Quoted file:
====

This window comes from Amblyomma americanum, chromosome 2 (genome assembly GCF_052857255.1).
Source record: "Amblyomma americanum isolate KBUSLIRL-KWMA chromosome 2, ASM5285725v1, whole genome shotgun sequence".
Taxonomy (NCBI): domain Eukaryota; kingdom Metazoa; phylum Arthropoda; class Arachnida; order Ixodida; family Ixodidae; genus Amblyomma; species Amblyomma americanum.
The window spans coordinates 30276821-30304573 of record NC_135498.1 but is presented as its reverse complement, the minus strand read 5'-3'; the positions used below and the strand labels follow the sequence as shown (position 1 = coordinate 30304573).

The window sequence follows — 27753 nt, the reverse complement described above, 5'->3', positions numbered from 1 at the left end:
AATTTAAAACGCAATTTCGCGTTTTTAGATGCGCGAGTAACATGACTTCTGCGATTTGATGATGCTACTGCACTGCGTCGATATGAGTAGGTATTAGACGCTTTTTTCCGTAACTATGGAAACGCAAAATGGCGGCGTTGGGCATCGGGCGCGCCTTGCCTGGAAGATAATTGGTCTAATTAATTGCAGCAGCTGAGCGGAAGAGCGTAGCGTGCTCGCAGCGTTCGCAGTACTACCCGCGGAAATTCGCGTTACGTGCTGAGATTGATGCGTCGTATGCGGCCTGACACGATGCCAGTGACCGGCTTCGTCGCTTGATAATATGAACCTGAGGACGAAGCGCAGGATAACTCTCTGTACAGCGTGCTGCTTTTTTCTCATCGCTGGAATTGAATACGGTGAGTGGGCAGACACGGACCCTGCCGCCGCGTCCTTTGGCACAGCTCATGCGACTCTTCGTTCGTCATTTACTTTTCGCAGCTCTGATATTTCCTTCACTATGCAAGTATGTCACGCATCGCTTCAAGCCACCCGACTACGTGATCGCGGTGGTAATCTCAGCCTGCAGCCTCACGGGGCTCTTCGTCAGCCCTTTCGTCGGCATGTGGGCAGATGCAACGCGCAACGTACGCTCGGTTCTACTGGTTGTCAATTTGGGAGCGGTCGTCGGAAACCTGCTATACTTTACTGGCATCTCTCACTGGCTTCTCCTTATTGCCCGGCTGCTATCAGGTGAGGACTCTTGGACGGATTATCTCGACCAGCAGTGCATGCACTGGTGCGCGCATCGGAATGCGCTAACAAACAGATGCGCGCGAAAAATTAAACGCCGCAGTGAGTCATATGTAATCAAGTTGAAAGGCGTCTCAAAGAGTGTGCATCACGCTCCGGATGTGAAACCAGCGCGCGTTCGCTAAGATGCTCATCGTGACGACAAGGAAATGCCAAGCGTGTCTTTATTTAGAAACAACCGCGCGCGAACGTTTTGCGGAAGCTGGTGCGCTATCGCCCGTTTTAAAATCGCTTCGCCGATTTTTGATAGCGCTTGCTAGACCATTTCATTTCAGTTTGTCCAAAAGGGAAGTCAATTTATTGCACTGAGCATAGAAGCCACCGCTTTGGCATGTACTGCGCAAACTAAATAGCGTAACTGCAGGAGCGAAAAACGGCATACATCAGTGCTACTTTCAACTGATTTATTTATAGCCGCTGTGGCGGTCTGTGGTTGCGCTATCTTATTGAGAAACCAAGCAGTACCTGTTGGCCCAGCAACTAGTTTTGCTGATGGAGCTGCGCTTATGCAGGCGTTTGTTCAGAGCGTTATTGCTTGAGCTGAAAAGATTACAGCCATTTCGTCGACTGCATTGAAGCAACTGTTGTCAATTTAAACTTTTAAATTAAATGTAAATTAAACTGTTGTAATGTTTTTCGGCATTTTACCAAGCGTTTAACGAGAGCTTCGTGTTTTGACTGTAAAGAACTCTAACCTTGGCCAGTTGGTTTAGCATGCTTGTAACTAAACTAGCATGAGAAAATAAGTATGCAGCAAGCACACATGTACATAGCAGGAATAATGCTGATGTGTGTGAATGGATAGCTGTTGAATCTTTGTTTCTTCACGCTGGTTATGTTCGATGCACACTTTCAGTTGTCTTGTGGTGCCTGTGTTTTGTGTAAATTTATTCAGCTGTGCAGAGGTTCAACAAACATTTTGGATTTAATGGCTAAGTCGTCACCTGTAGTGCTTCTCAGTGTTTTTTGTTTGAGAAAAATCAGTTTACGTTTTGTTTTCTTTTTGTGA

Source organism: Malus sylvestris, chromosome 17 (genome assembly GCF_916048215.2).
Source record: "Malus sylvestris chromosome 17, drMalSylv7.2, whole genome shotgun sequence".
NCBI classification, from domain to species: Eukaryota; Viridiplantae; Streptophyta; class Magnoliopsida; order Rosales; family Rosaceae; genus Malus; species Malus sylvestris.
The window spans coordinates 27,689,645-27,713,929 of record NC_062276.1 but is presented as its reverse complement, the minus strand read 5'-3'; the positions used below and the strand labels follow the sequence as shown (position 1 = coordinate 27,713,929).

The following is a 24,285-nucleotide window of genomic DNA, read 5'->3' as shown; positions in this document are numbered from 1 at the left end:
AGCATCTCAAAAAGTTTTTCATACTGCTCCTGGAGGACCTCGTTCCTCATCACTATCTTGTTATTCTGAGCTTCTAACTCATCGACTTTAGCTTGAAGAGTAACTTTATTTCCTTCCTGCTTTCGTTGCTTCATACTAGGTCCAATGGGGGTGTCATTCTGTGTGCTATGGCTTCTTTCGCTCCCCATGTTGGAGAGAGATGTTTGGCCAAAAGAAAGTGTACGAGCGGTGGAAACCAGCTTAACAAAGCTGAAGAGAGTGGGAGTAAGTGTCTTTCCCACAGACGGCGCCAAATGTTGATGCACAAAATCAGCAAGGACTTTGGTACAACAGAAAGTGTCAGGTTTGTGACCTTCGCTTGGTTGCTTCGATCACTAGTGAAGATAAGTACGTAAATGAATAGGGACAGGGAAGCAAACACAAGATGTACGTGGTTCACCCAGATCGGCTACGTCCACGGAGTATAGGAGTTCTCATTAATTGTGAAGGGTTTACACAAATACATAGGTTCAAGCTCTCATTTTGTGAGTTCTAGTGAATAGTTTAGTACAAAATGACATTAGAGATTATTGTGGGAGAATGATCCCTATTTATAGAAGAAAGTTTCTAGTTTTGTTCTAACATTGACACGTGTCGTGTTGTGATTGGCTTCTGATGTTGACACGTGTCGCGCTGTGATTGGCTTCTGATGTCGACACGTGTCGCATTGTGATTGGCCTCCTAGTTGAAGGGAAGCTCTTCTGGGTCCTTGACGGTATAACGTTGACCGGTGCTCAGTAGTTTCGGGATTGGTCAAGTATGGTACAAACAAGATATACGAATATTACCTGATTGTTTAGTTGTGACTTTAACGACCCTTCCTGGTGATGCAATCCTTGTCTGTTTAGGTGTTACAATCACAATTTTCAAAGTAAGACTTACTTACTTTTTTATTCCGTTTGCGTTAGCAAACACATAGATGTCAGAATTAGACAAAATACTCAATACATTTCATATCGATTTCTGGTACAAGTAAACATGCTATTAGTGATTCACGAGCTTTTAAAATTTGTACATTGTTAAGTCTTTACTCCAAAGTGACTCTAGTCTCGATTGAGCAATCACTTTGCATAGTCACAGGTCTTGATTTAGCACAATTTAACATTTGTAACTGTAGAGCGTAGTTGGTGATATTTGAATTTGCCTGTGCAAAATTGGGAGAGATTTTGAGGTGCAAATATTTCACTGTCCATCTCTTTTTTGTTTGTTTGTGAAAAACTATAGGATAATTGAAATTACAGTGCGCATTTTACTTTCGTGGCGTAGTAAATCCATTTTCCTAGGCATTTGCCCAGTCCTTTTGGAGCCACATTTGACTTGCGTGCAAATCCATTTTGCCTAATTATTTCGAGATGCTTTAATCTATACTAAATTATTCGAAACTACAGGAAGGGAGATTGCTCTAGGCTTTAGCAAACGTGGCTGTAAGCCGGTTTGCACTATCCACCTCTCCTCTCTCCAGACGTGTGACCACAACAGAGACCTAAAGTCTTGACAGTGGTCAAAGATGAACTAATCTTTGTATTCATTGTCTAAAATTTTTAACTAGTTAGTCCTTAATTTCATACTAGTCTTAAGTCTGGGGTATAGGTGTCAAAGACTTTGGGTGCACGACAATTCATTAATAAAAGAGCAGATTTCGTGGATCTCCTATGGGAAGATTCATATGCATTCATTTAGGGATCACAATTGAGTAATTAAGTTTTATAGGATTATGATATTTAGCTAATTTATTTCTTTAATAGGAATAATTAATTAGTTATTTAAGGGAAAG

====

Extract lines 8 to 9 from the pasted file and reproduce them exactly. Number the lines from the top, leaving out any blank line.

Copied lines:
Source record: "Malus sylvestris chromosome 17, drMalSylv7.2, whole genome shotgun sequence".
NCBI classification, from domain to species: Eukaryota; Viridiplantae; Streptophyta; class Magnoliopsida; order Rosales; family Rosaceae; genus Malus; species Malus sylvestris.